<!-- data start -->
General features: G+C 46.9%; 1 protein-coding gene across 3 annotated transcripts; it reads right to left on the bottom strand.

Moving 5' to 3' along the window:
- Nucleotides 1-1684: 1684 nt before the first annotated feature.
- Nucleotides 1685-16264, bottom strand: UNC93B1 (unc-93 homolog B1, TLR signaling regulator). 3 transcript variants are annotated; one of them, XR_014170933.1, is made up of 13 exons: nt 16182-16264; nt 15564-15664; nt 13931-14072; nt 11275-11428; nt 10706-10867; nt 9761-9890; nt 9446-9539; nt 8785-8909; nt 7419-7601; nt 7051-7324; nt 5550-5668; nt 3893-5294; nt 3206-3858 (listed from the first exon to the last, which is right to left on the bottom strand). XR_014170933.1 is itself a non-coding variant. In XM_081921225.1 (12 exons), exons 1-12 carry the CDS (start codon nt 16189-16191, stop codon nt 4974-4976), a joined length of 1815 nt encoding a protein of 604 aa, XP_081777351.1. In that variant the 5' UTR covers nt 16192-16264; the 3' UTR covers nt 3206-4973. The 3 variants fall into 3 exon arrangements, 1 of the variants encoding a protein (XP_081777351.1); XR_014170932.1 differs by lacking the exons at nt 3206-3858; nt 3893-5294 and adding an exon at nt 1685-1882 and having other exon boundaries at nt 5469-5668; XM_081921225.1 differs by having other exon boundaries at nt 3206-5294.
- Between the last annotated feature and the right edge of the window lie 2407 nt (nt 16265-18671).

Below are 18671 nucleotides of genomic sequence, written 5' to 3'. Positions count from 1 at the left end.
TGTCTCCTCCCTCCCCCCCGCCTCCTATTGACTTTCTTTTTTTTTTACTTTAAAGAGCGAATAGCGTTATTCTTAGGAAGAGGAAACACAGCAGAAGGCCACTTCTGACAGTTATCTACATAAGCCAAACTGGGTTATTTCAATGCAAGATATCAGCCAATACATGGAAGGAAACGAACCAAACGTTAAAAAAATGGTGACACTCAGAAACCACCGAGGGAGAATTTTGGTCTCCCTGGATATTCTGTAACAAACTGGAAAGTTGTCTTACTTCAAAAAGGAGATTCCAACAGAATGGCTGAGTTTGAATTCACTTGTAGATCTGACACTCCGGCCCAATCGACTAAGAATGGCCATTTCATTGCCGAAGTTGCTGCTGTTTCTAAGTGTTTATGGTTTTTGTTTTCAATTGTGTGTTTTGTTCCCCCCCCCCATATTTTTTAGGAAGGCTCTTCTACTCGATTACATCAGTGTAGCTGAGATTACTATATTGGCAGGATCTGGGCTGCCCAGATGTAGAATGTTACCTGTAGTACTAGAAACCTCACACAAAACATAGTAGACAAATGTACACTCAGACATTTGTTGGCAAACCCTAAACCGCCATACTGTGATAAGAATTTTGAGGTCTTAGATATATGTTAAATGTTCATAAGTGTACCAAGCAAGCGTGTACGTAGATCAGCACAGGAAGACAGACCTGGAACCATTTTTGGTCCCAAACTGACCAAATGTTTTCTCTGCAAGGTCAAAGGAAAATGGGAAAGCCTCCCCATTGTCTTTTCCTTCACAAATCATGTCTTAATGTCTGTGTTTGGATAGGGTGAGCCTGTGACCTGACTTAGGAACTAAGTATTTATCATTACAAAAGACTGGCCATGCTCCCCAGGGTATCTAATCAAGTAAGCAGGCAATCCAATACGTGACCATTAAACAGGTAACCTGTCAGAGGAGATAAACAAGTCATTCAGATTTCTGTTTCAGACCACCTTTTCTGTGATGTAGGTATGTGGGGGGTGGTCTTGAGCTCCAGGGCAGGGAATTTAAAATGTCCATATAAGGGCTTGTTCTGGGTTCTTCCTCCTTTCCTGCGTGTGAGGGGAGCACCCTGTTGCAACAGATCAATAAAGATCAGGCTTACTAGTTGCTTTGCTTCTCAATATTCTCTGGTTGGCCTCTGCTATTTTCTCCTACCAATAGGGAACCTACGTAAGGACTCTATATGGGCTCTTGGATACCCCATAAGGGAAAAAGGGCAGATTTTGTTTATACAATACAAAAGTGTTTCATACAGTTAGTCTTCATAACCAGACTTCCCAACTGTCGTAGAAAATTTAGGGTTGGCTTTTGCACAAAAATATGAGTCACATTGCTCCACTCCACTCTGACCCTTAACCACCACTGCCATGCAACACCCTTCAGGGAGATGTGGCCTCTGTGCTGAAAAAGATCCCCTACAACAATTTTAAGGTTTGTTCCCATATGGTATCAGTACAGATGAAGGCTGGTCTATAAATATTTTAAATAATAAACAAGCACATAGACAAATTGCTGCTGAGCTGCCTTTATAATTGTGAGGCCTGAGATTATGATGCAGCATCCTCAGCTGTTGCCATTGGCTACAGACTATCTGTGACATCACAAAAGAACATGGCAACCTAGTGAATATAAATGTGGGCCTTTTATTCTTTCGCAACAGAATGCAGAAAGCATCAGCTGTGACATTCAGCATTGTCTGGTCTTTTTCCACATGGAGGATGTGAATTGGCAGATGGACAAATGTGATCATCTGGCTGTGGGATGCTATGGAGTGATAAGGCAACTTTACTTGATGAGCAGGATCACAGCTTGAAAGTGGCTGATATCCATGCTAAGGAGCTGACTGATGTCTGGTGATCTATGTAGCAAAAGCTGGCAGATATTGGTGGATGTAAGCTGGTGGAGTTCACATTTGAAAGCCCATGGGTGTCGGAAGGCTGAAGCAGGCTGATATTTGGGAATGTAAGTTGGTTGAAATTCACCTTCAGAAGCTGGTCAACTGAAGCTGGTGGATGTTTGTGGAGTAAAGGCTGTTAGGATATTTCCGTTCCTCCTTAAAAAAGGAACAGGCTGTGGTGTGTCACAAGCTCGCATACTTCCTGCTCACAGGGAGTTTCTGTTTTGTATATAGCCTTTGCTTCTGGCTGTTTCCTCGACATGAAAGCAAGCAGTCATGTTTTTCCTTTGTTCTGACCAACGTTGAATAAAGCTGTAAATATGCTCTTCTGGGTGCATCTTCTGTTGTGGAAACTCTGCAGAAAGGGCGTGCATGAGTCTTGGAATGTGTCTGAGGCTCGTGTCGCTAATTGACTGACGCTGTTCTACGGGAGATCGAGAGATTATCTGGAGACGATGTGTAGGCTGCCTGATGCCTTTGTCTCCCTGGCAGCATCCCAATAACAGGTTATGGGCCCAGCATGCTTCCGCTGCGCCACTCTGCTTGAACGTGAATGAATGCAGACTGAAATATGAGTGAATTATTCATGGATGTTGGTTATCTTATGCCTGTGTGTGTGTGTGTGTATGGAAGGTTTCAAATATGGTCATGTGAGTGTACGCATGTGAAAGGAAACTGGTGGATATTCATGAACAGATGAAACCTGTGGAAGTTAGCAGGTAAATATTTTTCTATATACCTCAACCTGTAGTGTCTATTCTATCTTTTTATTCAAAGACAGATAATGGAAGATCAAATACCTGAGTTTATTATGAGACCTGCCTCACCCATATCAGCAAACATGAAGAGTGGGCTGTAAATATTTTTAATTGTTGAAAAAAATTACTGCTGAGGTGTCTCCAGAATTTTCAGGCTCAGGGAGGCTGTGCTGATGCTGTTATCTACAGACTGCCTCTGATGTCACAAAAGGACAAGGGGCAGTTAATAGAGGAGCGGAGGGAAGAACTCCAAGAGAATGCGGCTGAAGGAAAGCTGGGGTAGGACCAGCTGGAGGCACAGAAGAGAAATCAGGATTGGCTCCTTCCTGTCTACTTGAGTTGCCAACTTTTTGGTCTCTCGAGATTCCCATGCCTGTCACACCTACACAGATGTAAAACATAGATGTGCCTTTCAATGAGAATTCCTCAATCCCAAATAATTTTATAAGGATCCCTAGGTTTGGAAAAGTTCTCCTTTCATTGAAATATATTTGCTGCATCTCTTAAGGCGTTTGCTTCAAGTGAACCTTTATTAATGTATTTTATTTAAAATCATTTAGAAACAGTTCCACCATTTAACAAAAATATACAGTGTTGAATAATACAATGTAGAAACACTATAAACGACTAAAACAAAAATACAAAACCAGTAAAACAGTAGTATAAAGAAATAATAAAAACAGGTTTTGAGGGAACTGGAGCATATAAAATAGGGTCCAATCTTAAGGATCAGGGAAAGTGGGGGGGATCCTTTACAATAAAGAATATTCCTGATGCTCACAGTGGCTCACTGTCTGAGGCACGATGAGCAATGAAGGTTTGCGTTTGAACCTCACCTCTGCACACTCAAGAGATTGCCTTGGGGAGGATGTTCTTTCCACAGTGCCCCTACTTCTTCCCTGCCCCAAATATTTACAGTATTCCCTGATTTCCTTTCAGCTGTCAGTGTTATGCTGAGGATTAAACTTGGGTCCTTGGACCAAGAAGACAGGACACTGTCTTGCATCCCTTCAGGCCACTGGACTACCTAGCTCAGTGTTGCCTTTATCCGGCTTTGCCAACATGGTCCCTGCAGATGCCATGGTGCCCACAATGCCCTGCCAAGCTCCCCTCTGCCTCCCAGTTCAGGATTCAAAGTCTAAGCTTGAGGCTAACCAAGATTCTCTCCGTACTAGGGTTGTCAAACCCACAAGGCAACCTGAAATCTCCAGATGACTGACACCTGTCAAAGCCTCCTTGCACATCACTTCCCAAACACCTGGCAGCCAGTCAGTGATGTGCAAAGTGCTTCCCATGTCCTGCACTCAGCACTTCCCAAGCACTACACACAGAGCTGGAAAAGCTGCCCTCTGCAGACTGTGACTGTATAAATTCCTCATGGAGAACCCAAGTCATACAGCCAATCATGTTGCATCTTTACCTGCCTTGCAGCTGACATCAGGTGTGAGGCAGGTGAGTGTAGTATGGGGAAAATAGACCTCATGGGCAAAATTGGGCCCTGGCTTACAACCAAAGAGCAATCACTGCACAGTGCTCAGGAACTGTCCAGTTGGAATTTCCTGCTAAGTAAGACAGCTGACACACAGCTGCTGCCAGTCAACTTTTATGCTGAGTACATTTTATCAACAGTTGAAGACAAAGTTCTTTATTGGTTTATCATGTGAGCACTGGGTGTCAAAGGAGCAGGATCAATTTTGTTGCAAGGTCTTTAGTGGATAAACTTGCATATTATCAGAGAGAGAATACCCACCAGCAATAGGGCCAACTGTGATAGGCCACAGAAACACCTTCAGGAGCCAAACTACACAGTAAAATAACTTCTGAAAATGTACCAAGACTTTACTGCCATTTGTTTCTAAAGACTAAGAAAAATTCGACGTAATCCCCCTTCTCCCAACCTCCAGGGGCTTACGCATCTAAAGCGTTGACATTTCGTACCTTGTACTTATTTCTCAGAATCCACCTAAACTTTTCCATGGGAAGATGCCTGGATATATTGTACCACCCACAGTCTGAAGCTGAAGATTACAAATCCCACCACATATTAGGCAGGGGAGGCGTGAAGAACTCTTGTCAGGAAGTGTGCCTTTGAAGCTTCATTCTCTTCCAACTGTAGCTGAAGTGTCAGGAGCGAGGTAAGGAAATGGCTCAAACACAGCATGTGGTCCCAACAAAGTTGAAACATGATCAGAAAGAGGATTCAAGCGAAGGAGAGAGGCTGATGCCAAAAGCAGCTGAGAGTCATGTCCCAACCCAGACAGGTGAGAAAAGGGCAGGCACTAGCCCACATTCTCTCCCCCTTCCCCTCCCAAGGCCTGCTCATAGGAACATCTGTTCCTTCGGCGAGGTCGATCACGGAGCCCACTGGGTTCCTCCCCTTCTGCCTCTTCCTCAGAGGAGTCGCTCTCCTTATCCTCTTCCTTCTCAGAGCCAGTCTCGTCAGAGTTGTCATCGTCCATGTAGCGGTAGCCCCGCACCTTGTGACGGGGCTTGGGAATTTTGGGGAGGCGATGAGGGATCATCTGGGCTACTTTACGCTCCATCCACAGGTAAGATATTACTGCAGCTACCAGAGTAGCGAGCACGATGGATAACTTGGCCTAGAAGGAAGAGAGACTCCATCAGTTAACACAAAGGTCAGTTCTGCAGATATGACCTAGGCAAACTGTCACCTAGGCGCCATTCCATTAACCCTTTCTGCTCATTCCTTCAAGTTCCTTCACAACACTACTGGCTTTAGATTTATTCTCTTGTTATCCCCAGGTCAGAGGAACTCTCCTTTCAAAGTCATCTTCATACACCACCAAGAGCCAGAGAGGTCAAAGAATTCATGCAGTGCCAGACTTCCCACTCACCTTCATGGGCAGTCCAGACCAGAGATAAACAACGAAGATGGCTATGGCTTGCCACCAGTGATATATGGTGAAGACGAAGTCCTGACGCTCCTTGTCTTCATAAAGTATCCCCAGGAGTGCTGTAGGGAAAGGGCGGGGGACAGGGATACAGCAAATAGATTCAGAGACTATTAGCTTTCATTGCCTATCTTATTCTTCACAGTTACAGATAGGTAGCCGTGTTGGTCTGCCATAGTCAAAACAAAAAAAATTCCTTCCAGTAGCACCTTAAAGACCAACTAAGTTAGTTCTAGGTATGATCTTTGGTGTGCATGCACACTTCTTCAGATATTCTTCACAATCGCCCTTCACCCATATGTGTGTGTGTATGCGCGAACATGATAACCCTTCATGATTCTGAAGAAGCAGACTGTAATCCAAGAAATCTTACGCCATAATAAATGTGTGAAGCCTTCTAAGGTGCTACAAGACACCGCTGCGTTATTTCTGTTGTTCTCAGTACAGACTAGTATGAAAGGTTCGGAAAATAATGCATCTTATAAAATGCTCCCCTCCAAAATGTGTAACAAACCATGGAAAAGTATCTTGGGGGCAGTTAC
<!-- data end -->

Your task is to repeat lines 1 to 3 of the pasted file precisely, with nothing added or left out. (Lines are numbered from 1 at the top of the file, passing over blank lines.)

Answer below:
General features: G+C 46.9%; 1 protein-coding gene across 3 annotated transcripts; it reads right to left on the bottom strand.

Moving 5' to 3' along the window:
- Nucleotides 1-1684: 1684 nt before the first annotated feature.